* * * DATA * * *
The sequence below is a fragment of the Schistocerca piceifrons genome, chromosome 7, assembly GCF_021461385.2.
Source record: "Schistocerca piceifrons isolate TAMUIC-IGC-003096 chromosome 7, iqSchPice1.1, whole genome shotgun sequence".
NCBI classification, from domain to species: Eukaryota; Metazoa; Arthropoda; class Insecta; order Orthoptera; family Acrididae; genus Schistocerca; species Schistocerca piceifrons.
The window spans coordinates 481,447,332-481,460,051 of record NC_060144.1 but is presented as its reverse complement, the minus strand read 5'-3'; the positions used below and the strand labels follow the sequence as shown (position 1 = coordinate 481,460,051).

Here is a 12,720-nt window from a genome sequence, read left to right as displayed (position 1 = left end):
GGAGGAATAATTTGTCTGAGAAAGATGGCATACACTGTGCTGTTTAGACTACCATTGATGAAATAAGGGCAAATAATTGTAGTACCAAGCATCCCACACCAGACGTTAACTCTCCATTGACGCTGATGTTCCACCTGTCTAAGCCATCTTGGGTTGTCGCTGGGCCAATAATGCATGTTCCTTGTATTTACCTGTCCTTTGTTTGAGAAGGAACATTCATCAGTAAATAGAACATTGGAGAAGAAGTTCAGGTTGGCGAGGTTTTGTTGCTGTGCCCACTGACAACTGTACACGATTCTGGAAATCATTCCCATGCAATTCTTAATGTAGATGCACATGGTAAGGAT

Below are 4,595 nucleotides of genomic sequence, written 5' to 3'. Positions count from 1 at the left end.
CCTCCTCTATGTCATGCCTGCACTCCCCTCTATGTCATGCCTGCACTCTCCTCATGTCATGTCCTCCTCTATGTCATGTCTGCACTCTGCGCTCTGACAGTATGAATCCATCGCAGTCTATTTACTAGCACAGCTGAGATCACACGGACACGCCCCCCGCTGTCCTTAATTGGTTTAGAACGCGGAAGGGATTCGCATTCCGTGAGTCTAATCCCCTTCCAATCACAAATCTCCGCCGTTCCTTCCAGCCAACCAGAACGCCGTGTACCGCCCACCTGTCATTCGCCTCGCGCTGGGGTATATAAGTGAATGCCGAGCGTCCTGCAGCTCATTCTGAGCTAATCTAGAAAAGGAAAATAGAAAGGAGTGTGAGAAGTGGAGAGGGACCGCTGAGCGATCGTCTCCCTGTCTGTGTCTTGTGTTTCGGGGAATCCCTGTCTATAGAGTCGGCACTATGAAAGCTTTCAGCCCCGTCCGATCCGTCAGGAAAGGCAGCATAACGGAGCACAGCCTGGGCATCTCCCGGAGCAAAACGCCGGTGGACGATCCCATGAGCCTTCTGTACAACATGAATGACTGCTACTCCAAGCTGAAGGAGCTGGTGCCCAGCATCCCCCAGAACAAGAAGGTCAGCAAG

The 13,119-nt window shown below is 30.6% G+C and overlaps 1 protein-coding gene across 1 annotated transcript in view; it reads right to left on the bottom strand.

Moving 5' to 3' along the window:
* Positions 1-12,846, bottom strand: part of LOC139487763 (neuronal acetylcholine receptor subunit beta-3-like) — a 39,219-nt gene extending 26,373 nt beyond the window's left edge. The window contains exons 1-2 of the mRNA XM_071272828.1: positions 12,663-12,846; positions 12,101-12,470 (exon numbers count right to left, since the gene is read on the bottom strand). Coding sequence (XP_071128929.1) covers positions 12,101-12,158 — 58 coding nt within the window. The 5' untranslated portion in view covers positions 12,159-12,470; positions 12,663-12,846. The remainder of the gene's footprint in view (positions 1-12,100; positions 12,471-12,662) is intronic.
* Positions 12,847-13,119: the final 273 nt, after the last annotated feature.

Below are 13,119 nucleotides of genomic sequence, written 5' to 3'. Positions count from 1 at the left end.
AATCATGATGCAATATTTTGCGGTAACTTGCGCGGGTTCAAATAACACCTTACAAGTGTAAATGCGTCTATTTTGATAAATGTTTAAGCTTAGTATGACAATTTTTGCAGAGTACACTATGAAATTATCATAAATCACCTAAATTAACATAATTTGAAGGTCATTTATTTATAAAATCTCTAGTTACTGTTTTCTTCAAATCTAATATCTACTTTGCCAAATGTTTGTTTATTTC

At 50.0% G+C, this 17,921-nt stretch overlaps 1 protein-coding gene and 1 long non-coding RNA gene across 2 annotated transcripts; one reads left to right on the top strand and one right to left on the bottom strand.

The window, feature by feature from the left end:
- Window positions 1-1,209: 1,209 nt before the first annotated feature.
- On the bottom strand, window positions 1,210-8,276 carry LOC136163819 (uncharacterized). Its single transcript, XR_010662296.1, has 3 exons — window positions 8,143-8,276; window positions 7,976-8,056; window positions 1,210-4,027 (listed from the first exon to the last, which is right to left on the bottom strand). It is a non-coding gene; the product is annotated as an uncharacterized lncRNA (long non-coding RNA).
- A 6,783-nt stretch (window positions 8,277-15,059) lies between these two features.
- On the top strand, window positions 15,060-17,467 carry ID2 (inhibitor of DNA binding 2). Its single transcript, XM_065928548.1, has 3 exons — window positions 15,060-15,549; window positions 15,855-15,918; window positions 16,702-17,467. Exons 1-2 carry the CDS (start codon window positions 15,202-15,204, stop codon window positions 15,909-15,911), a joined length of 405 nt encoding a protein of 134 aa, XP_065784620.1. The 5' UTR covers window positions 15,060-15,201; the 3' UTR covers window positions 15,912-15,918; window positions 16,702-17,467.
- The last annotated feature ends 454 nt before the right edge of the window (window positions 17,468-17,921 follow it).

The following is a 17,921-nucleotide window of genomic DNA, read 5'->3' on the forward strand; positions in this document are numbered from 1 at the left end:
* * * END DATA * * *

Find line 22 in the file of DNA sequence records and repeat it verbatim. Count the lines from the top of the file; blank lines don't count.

The following is a 17,921-nucleotide window of genomic DNA, read 5'->3' on the forward strand; positions in this document are numbered from 1 at the left end: